Friday, April 18, 2014


(Official Records)
[National Park Service summary]

Near the end of the Red River Expedition, Maj. Gen. Nathaniel P. Banks’s army evacuated Grand
Brig. Gen. Hamilton Bee
Ecore and retreated to Alexandria, pursued by Confederate forces. Banks’s advance party, commanded by Brig. Gen. William H. Emory, encountered Brig. Gen. Hamilton P. Bee’s cavalry division near Monett’s Ferry (Cane River Crossing) on the morning of April 23. Bee had been ordered to dispute Emory’s crossing, and he placed his men so that natural features covered both his flanks. Reluctant to assault the Rebels in their strong position, Emory demonstrated in front of the Confederate lines, while two brigades went in search of another crossing. One brigade found a ford, crossed, and attacked the Rebels in their flank. Bee had to retreat. Banks’s men laid pontoon bridges and, by the next day, had all crossed the river. The Confederates at Monett’s Ferry missed an opportunity to destroy or capture Banks’s army.

[Excerpted from Destruction and Reconstruction by Richard Taylor, Pages 182-183]
           As anticipated, the enemy left Grand Ecore during the night of the 21st and marched without halting to Cloutierville, thirty-two miles. With Steele's brigade, [Maj. Gen. John A.] Wharton drove his
Maj. Gen.John A. Wharton
rear guard from Natchitoches on the morning of the 22d, capturing some prisoners, and continued the pursuit to the twenty-four-mile ferry. On the 23d, after a sharp action, he pushed the enemy's rear below Cloutierville, taking some score of prisoners. Polignac's infantry joined that evening, and covered a road leading through the hills from Cloutierville to Beaseley's. If Bee stood firm at Monette's, we were in position to make Banks unhappy on the morrow, separated as he was from the fleet, on which he relied to aid his demoralized forces. But Bee gave way on the afternoon of the 23d, permitting his strong position to be forced at the small cost to the enemy of less than four hundred men, and suffering no loss himself. Then, instead of attacking the great trains, during their fourteen miles' march through the forest, and occupying with artillery McNutt's Hill, a high bluff twenty miles from Alexandria and commanding the road thither in the valley, he fell back at once to Beaseley's, thirty miles. Before this mistake could be rectified, the enemy crossed at Monette's, burning many wagons at the ford, and passed below McNutt's Hill. General Bee had exhibited much personal gallantry in the charge at Pleasant Hill, but he was without experience in war, and had neglected to study the ground or strengthen his position at Monette's. Leaving Mansfield for Shreveport on the 15th, under orders from General Kirby Smith, I only got back to the front on the night of the 21st, too late to reach Monette's or send Wharton there.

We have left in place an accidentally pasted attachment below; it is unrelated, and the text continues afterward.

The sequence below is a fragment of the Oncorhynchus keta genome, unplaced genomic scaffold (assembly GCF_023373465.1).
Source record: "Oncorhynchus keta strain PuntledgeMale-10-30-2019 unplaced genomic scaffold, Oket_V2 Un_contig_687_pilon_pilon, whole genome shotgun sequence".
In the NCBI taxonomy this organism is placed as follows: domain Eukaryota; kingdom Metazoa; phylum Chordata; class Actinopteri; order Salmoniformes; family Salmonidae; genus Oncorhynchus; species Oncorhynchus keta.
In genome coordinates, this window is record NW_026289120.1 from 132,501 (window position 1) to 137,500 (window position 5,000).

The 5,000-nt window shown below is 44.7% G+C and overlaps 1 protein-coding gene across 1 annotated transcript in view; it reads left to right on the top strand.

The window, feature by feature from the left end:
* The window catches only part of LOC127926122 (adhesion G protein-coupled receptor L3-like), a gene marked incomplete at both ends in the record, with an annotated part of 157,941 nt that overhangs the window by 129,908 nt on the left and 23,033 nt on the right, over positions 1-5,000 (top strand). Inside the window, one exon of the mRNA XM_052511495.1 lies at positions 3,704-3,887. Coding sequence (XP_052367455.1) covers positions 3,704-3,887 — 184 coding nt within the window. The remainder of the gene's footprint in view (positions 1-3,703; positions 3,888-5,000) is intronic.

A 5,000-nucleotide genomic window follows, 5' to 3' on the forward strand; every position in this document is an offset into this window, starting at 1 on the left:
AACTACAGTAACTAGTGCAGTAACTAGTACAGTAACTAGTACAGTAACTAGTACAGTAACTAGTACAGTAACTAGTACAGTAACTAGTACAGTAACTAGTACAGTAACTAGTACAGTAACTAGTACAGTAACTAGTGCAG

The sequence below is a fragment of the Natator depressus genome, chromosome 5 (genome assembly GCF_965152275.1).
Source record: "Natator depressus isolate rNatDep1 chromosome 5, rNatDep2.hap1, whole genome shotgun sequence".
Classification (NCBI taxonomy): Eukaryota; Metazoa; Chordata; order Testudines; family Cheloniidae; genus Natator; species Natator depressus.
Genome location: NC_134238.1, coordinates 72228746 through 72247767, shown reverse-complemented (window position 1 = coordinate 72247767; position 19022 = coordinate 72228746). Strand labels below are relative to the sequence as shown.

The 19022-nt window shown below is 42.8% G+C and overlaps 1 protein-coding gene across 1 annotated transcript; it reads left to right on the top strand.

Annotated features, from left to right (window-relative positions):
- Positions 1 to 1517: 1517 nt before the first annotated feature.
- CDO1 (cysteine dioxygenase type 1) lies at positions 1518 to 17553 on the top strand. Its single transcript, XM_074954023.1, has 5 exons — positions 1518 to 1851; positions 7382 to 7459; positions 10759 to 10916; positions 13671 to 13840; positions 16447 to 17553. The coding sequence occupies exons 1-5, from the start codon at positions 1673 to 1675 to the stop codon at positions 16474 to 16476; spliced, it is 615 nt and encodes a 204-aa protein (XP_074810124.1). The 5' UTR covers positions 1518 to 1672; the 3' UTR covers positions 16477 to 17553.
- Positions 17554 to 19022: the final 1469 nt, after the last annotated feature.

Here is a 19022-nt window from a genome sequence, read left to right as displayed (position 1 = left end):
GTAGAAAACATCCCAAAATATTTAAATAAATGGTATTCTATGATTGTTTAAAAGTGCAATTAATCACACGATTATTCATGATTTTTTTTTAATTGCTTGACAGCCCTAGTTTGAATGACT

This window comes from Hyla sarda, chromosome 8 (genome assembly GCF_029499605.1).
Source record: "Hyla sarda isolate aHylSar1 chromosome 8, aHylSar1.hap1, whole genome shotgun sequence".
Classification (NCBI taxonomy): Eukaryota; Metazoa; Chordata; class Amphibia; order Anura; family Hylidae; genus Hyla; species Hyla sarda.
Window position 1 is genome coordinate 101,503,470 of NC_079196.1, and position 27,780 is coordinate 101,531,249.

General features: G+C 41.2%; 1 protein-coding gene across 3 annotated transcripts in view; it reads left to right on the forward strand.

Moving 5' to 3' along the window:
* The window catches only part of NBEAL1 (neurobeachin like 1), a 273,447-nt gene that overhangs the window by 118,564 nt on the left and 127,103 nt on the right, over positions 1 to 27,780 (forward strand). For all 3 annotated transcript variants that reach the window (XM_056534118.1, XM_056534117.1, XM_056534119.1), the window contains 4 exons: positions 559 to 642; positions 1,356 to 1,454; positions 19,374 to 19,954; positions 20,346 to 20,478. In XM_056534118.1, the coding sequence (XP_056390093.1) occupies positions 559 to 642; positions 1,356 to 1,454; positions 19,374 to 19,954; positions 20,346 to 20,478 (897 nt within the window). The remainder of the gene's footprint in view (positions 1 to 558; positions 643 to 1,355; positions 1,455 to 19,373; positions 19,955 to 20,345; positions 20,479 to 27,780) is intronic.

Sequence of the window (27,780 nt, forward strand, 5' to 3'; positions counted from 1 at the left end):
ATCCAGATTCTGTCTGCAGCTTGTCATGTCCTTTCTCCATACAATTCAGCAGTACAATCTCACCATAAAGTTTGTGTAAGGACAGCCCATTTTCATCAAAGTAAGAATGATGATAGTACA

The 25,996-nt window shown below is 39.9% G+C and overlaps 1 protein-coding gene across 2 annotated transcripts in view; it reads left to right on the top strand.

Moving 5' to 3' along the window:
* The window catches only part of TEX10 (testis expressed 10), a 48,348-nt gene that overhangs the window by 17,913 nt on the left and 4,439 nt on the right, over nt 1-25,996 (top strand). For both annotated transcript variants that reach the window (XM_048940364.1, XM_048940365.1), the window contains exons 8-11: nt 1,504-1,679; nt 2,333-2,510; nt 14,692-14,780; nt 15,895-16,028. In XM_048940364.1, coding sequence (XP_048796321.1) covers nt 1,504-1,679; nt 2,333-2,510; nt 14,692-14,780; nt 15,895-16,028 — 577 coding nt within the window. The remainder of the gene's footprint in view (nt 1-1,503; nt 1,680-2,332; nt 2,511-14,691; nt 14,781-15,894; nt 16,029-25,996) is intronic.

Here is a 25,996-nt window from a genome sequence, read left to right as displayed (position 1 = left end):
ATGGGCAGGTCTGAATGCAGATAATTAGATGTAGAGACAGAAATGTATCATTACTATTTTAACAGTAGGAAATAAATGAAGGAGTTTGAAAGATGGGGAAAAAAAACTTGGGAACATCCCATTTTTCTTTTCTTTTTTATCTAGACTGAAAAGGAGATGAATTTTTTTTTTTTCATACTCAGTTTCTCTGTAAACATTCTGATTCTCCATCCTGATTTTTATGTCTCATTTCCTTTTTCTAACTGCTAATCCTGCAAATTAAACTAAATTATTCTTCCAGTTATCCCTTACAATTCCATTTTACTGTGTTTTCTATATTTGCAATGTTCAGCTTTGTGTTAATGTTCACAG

It was very disheartening, but, persuaded that the enemy could not pass the falls at Alexandria with his fleet, I determined to stick to him with my little force of less than forty-five hundred of all arms. It was impossible to believe that General Kirby Smith would continue to persist in his inexplicable policy, and fail to come, ere long, to my assistance.

              On the 26th Bee's horse, from Beaseley's, joined Steele's at McNutt's Hill; and together, under Wharton, they attacked the enemy in the valley and drove him, with loss of killed and prisoners, to the immediate vicinity of Alexandria.

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